Dr. A.C. Shukla and Dr. Vandana Asthana Environmental Studies Center, Kanpur and University of Illinois, Urbana Champaign the world is fast running out of water. Anthropogenic activities are polluting and depleting this finite wellspring of life at a startling rate. Industrialization, intensive agriculture, toxic dumping, deforestation and construction of large dams have damaged the earth's surface water in an unreplenishable way. Quite simply, unless we change our ways and practices the world will be living with fresh water shortages in the coming future. Keeping in view the increasing demand for water the government of India brought out a new National Water Policy, which states water is a prime natural resource, a basic need and a precious national asset. Planning development and management of water resources need to be governed by national perspectives (National Water Policy, 2002). While there exists excellent literature on different alternatives to water management, the national perspective guiding water resource development in India, since independence, has focused on the supply based paradigm of large water resource development projects as the only alternative to meet water needs for such diverse purposes as irrigation, drinking water, sanitation, industrial water and other uses in a sustainable manner. The policy decision announced by the government of India on the interlinking river project for managing fresh water resources in the twenty-first century is based on the national perspective plan of a linear model of decision-making and its subsequent stages of implementation. This top down solution to India's growing water needs has stirred a controversy and debate in one of the largest democracies of the world. The paper addresses the challenges inherent in the Indian policy decision of interlinking of rivers on the contested terrain of large water resource development projects vis-a vis human rights.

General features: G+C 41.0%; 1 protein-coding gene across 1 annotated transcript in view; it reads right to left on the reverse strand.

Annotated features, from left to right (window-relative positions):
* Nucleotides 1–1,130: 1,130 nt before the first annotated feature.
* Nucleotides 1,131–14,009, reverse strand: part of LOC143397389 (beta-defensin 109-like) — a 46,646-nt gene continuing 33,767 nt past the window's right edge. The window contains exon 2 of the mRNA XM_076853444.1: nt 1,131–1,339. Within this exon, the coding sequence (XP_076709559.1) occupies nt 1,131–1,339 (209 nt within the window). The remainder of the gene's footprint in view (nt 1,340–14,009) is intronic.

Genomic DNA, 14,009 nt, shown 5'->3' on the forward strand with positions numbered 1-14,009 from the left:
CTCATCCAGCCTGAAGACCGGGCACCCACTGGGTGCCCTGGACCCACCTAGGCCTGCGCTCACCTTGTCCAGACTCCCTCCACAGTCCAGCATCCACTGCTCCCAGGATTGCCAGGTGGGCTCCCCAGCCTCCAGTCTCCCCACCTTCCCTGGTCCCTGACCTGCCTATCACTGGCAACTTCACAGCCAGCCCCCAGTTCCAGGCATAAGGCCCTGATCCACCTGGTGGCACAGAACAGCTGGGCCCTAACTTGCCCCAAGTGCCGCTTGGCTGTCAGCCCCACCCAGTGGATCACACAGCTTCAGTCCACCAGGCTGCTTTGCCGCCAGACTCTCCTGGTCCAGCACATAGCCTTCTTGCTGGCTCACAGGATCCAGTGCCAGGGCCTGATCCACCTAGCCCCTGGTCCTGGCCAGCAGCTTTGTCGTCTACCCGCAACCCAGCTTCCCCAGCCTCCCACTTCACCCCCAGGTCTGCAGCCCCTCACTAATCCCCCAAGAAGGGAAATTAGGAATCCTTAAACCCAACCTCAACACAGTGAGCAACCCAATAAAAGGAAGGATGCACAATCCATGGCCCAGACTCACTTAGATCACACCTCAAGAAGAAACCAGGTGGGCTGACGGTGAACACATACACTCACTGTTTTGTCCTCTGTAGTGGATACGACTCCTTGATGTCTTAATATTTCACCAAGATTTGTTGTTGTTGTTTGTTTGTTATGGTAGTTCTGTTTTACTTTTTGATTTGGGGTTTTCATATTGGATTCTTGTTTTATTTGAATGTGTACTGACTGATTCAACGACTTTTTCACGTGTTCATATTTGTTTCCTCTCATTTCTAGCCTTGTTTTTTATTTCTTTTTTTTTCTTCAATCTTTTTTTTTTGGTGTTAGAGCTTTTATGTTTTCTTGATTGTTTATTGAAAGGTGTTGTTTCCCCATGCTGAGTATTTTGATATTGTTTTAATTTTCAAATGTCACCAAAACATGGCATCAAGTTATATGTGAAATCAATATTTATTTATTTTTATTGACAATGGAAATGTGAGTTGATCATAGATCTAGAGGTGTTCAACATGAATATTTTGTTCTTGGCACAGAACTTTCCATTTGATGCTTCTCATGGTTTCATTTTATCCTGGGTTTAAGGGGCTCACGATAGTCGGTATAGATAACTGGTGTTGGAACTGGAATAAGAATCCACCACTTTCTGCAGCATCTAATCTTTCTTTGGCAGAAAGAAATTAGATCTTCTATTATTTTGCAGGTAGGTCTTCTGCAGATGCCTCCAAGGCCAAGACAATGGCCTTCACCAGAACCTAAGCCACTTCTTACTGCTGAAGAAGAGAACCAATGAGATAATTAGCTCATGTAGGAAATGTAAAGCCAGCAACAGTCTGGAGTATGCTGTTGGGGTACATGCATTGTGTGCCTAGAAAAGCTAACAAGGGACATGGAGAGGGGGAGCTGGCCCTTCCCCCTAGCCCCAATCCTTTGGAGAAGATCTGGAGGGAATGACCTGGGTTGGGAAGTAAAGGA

The experience of development in last six decades has clearly indicated how it has led to violation of Human Rights. The violation of Human Rights by development can be sort out in the following grounds:
Industry and human rights violation:
Industry is a major source of development. Development is generally determined with industrialization. But this industrialization has led to major human rights violation in all over the world and especially in India. In India establishment of industry has polluted the nation, displaced the people and also led to violation of workers rights. In industries child are employed, workers are exploited, thousands of raw materials are over used. Industrialization led to the violation of human rights in India on the following grounds:
1. Environment: In India because of industrialization environmental pollution took place. It occurred by emission of poisonous gas, water from industries. In India industrialization also has been effecting environment by noise pollution, by its waste materials etc.
2. Displacement of population: Industrialization also led to displacement of people in India. Many industrial projects in India had displaced several local people. For example we can point out to Tata Nano project.
3. Global Warming: Another aspect of human rights violation in India by industrialization is Global Warming. Because of set up of several industries the humidity level increases in India. Industrialization has caused in global warming which violates human rights not only in India but all over the glob.